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Guidelines/recommendations

Lipid lowering nutraceuticals in clinical practice: position paper from an International Lipid Expert Panel

Arrigo F.G. Cicero, Alessandro Colletti, Gani Bajraktari, Olivier Descamps, Dragan M. Djuric, Marat Ezhov, Zlatko Fras, Niki Katsiki, Michel Langlois, Gustavs Latkovskis, Demosthenes B. Panagiotakos, Gyorgy Paragh, Dimitri P. Mikhailidis, Olena Mitchenko, Bernhard Paulweber, Daniel Pella, Christos Pitsavos, Željko Reiner, Kausik K. Ray, Manfredi Rizzo, Amirhossein Sahebkar, Maria-Corina Serban, Laurence S. Sperling, Peter P. Toth, Dragos Vinereanu, Michal Vrablík, Nathan D. Wong, Maciej Banach

Arch Med Sci 2017; 13, 5: 965–1005
Article file
- LIPID lowering.pdf  [0.66 MB]
 
 

Introduction

1.1. Cardiovascular disease and dyslipidemia: prevalence and global economic impact

Cardiovascular diseases (CVDs) are the leading cause of mortality worldwide, reaching 31% of deaths in 2012 [1]. In particular, atherosclerosis and ischemic heart disease (IHD) are the main causes of premature death in Europe and are responsible for 42% of deaths in women and 38% in men under 75 years old [2]. The global economic impact of CVD is estimated to have been US $906 billion in 2015 and is expected to rise by 22% by 2030 [3]. Cardiovascular diseases also represent the major cause of disability in developed countries. It has been estimated that their growing burden could lead to a global increase in loss of disability-adjusted life years (DALYs), from a loss of 85 million DALYs in 1990 to a loss of ~150 million DALYs in 2020, becoming a major non-psychological cause of lost productivity [4].
Several risk factors contribute to the etiology and development of CVD; they are divided into those modifiable through lifestyle changes or by taking a pharmacologic treatment (e.g. for hypertension, smoking, diabetes mellitus, hypercholesterolemia) and those that are not modifiable (age, male gender, and family history) [5]. Elevated total cholesterol (TC) and low-density lipoprotein cholesterol (LDL-C) blood concentrations are the major modifiable risk factors for coronary heart disease (CHD), whereas high concentrations of plasma high-density lipoprotein cholesterol (HDL-C) in certain conditions are considered protective [6]. Moreover, LDL-C remains a fundamental CV risk factor (and a main target of therapy) even when statins are largely used in the general population [7].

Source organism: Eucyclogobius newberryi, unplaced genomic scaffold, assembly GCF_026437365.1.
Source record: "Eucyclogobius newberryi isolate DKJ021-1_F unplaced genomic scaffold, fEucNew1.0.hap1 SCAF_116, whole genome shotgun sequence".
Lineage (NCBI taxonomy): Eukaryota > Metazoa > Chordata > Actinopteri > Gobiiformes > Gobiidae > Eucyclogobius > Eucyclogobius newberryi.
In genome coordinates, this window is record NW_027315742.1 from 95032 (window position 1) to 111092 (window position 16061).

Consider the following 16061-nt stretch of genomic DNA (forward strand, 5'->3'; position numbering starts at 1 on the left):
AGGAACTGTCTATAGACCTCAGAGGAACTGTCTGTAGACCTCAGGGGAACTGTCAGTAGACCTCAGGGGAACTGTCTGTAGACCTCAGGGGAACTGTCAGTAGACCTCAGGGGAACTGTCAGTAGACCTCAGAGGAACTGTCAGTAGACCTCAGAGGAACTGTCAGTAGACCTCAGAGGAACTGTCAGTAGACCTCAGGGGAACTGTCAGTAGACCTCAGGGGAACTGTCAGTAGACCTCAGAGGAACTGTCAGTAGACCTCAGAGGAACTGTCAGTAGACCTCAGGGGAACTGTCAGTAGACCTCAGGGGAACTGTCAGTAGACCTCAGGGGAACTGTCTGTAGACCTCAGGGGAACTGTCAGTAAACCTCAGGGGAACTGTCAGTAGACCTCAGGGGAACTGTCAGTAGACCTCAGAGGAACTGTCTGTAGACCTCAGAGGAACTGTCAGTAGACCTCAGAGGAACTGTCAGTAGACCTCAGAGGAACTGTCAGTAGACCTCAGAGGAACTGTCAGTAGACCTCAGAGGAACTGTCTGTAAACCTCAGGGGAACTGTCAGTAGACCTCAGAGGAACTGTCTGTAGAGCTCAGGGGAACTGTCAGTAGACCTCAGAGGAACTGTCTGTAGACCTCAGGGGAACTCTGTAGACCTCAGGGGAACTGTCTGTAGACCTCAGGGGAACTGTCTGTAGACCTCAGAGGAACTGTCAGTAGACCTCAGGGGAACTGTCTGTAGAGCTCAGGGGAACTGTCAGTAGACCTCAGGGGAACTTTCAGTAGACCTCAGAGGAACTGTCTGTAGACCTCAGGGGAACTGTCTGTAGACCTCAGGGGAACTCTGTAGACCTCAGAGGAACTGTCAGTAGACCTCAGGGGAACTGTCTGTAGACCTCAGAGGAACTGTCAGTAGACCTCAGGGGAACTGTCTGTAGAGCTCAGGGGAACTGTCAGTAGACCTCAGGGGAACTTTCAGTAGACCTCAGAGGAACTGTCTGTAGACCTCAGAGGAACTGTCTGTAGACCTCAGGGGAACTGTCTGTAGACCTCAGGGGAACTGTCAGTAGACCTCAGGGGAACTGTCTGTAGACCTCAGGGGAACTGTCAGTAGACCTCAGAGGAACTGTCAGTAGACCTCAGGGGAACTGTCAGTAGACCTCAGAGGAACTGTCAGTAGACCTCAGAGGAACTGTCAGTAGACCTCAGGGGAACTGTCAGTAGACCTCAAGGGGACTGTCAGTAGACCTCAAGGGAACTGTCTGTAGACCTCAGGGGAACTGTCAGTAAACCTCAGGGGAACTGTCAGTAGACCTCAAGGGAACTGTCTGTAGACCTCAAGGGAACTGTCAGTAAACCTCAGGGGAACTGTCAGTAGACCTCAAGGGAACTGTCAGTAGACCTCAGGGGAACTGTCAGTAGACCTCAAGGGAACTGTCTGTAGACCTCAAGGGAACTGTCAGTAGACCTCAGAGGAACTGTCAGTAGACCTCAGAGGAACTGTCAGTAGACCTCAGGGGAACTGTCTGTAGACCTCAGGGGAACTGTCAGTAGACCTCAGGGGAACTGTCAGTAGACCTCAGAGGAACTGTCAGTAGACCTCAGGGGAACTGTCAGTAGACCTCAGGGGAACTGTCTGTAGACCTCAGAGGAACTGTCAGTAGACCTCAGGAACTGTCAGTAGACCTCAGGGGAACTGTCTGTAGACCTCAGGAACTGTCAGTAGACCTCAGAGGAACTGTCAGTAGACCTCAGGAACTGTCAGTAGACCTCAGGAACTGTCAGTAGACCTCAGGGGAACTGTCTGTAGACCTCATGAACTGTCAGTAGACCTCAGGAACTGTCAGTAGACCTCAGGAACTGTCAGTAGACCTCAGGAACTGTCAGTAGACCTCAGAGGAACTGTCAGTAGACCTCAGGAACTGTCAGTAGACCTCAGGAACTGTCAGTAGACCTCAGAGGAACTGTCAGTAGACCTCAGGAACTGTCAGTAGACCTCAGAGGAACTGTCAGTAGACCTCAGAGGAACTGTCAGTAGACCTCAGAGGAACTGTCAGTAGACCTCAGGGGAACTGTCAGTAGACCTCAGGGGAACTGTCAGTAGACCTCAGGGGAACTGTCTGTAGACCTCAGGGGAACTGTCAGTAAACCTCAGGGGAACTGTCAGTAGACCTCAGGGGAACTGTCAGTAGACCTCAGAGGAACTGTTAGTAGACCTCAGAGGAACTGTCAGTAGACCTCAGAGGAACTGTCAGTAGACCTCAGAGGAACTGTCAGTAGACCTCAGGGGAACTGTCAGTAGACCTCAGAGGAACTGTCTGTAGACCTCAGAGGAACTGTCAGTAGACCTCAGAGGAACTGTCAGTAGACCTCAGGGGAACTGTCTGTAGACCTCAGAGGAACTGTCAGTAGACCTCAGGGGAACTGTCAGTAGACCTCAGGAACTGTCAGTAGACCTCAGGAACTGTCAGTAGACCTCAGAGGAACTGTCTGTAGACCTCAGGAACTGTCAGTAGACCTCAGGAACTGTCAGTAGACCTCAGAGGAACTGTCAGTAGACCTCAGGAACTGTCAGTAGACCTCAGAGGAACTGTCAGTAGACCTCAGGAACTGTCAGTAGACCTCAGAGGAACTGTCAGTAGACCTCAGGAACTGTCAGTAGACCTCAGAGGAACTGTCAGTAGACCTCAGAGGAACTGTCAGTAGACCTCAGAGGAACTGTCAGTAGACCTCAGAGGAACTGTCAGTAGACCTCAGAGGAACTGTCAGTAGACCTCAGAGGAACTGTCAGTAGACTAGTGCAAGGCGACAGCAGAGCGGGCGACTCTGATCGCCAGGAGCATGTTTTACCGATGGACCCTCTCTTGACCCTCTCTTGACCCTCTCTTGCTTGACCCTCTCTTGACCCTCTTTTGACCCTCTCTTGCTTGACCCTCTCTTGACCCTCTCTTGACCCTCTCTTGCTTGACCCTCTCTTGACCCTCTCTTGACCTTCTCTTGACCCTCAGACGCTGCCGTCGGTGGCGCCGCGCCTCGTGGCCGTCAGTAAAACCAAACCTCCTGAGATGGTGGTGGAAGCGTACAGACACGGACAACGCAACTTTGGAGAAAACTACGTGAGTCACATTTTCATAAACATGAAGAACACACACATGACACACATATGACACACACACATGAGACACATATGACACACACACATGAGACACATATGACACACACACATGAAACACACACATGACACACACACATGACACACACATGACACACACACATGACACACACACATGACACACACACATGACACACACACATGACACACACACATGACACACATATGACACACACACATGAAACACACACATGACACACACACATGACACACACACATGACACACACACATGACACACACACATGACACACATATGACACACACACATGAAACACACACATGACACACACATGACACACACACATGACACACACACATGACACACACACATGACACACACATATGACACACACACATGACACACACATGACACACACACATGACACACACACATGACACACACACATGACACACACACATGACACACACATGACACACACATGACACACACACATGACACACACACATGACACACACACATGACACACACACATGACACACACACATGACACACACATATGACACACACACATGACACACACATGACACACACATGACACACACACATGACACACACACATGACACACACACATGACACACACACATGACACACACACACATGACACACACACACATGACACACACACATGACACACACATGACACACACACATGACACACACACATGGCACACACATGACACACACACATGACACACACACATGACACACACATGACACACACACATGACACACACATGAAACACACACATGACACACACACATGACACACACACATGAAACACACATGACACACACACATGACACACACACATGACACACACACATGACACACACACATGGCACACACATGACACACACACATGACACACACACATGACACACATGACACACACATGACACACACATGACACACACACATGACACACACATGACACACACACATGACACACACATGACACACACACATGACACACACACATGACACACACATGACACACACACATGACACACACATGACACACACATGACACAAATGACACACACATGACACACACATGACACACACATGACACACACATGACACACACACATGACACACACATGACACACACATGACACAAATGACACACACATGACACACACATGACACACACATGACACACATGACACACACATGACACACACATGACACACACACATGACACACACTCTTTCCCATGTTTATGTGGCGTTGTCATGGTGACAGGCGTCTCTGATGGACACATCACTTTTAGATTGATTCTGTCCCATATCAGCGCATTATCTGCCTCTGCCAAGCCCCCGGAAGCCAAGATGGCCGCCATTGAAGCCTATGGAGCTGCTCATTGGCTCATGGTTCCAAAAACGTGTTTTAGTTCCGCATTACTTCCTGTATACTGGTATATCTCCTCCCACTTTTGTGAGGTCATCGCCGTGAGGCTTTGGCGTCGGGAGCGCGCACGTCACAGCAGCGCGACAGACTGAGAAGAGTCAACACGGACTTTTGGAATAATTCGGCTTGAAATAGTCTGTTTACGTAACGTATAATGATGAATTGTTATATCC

An examination of the data of 18 053 participants aged ≥ 20 years who participated in the National Health and Nutrition Examination Surveys (NHANES) from 1999 to 2006 showed that the unadjusted prevalence of hypercholesterolemia ranged from 53.2% to 56.1% in United States adults [8]. Differences related to gender and race or ethnicity were observed; in particular, a lower rate of control was found among women than men and lower rates of having a cholesterol check and being told about hypercholesterolemia were reported by African Americans and Mexican Americans than whites [8].
A recent report from the American Heart Association confirmed that in the US only 75.7% of children and 46.6% of adults present targeted TC levels (TC < 170 mg/dl for children and < 200 mg/dl for adults, in untreated individuals) [9]. The pattern is similar in other Western countries [10, 11].

1.2. The importance of treating dyslipidemia to reduce cardiovascular risk

Many available clinical trials and meta-analyses have shown a relationship between a decrease in the levels of LDL-C and a reduction in relative risk of CVD [12]. In particular, a meta-analysis of the Cholesterol Treatment Trialists’ (CTT) Collaboration, based on data from 14 randomized controlled trials (RCTs), which involved 90 056 individuals, demonstrated a greater reduction in coronary and vascular events, which was related to a greater decrease in absolute levels of LDL-C [10]. Furthermore, in a report from the CTT Collaboration on more than 170 000 subjects, it was stated that with the cholesterol-lowering drug therapy, each further reduction of LDL-C by 1 mmol/l (~40 mg/dl) decreased by about one-fifth the risk of revascularization, coronary artery disease and ischemic stroke, highlighting that a reduction of LDL-C of 3.2 mmol/l (125 mg/dl) could lead to a decrease in risk of about 40–50%, in the absence of an increased risk of cancer or non-CV-related death [13]. One mmol/l is a reduction that is achievable through lifestyle improvements associated with lipid-lowering nutraceuticals. Moreover, it has been estimated that every 1% reduction in LDL-C level corresponds to a reduction of the relative risk for CV events greater than about 1% [14, 15].

1.3. Lipid targets

In all adults a fasting or non-fasting lipoprotein profile should be obtained at least every 5 years [16]. Levels of LDL-C < 100 mg/dl (~2.5 mmol/l) are associated with a low risk for CHD and are considered optimal in the absence of CVD or other risk factors [17]. Consequently, current guidelines recommend achieving of LDL-C levels of < 115 mg/dl (~3.0 mmol/l) in patients at low and moderate risk for CHD. The LDL-C treatment target is < 100 mg/dl (~2.6 mmol/l) for patients at high risk and < 70 mg/dl (~1.8 mmol/l) for patients at very high risk [18].